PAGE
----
There were instances of voter profiling especially during the gubernatorial and houses of assembly elections in various states with voters being prevented from voting because they look like a certain tribe.
Inducement, Bribery and corruption
Cases of inducement and bribery were also recorded as voters where induced (given money or gifts) to ensure that any person who after the election directly, or indirectly, by his or herself, or by they voted or refrained from voting for a particular candidate and vote for another.

The law is that any person who after election directly, or indirectly, by his or herself, or by any other person on his or her behalf receives any money or valuable consideration on account of any person having voted or refrained from voting, or having induced any other person to vote or refrain from voting or having induced any candidate to refrain from canvassing for votes for his or herself at any such election, commits an offence and is liable on conviction to a maximum fine of N500,000 or imprisonment for a term of 12 months or both.

On bribery, Section 121 of the Electoral Act is to the effect that a person who pays or causes to be paid any money to or for the use of any other person, with the intent that such money or any part of it shall be used in bribery at any election commits an offence.

A voter commits an offence of bribery where before or during an election directly or indirectly by his or herself or by any other person on his or her behalf, receives, agrees or contracts for any money, gift, loan, or valuable consideration, office, place or employment, for his or herself, or for any other person, for voting or agreeing to vote or for refraining or agreeing to refrain from voting at any such election.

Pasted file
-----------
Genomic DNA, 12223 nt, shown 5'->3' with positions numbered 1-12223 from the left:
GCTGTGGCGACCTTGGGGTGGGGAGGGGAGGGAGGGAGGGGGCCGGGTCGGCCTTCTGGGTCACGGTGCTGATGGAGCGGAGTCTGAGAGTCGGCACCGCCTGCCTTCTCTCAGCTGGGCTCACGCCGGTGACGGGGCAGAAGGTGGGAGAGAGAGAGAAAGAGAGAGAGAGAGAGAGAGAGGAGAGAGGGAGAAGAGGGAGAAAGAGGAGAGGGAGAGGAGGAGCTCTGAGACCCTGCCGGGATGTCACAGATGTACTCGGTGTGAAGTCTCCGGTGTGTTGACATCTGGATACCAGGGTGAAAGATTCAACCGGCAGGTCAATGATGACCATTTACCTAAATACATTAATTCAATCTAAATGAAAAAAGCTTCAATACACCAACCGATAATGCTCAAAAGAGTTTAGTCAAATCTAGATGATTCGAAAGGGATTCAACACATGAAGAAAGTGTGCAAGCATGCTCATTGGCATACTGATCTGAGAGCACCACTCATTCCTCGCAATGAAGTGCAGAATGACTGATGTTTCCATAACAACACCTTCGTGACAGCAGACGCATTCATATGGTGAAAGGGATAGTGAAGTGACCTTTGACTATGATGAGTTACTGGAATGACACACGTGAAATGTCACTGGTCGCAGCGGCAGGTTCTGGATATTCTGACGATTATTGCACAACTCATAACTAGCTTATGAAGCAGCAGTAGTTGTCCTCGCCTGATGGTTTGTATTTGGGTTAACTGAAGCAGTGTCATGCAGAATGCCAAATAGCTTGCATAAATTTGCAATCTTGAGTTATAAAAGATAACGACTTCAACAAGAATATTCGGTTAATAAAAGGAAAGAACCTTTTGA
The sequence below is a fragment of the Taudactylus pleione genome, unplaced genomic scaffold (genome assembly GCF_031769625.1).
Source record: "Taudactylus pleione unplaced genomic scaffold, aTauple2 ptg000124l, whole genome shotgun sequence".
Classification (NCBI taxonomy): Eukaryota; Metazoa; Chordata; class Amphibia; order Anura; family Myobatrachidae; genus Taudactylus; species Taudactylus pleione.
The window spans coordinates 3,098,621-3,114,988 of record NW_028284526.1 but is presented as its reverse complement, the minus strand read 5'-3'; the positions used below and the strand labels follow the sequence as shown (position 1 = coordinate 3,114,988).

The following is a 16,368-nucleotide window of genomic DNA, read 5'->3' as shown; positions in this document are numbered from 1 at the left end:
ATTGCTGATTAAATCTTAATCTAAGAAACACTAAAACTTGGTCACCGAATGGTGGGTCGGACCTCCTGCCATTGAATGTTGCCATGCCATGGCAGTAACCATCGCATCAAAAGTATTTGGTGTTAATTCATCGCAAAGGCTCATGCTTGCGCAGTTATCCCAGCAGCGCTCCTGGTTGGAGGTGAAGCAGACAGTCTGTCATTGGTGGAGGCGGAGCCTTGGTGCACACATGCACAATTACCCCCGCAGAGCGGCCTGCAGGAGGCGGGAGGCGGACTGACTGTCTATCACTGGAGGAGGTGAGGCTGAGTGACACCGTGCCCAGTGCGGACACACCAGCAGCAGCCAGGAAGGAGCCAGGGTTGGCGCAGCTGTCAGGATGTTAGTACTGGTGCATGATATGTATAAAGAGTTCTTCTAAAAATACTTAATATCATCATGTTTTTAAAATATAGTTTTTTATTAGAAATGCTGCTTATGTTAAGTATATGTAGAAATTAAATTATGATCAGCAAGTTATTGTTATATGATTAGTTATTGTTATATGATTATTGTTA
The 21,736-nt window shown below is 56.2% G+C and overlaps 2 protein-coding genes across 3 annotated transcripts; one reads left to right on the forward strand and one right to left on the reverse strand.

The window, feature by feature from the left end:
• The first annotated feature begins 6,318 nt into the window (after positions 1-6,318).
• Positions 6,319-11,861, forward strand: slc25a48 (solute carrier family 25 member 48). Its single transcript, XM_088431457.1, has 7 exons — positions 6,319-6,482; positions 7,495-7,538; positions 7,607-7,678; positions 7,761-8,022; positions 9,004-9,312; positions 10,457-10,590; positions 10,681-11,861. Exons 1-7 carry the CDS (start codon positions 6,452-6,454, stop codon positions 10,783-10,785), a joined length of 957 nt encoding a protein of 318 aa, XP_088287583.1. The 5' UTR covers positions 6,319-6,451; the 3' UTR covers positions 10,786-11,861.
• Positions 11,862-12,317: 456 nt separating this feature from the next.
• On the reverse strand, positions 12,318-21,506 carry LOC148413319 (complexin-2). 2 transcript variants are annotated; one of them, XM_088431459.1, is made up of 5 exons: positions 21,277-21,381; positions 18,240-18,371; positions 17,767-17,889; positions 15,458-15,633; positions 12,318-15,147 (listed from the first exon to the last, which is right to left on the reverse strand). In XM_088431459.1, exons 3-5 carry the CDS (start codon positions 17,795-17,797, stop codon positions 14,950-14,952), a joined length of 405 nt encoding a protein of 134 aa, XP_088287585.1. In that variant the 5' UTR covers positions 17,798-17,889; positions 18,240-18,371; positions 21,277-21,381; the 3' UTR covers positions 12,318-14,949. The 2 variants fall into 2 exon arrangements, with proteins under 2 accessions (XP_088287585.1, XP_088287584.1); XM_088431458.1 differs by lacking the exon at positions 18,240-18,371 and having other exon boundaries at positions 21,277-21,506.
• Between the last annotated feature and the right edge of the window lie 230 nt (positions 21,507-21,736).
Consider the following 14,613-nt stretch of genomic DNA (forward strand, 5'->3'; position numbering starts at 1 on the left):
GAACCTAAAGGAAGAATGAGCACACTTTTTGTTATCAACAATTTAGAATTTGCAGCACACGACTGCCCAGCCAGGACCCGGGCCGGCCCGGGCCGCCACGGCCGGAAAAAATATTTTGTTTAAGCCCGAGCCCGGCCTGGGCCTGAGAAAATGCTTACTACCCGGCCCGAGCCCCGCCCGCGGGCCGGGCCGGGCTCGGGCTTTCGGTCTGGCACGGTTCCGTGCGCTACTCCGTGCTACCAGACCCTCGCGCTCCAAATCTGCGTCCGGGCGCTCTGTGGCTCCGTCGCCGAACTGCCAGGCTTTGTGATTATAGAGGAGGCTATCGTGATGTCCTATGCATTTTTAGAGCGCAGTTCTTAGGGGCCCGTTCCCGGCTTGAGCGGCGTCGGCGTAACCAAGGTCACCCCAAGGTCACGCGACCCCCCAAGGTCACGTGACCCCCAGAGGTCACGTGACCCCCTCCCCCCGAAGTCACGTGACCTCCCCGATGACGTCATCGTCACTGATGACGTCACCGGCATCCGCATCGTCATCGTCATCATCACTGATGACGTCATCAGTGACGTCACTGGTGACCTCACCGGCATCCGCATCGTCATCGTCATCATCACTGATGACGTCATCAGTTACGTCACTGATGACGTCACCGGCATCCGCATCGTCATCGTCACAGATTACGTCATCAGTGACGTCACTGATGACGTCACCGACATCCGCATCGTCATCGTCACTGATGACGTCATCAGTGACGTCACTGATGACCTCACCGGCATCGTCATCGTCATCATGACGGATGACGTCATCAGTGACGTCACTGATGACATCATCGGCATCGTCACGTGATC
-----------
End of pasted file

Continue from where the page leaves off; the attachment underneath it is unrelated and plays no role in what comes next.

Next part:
According to section 127 of the Electoral Act a person who corruptly pays money to or for any person for the purpose of corruptly influencing that person or any other person to vote or refrain from voting at such election, or on account of such person or any other person having voted or refrained from voting at such election; or (b) being a voter, corruptly accepts or takes money or any other inducement during any of the period stated in paragraph (a), commits an offence and is liable on conviction to a fine of N100,000 or imprisonment for a term of 12 months or both. Records of voters queuing up to receive money from party agents and candidates were also recorded during the elections.

Elections will continually be a source of learning for improvement in Nigerian democracy. While offenders should be made to face the consequences of their actions in order to ensure that the justice system is not undermined, it is important that other mechanisms to ensure that these offences are reduced to the bares minimum are put in place. Security operatives and INEC officers must uphold integrity and credibility in the system and should not act complacently with the people who undermine the process.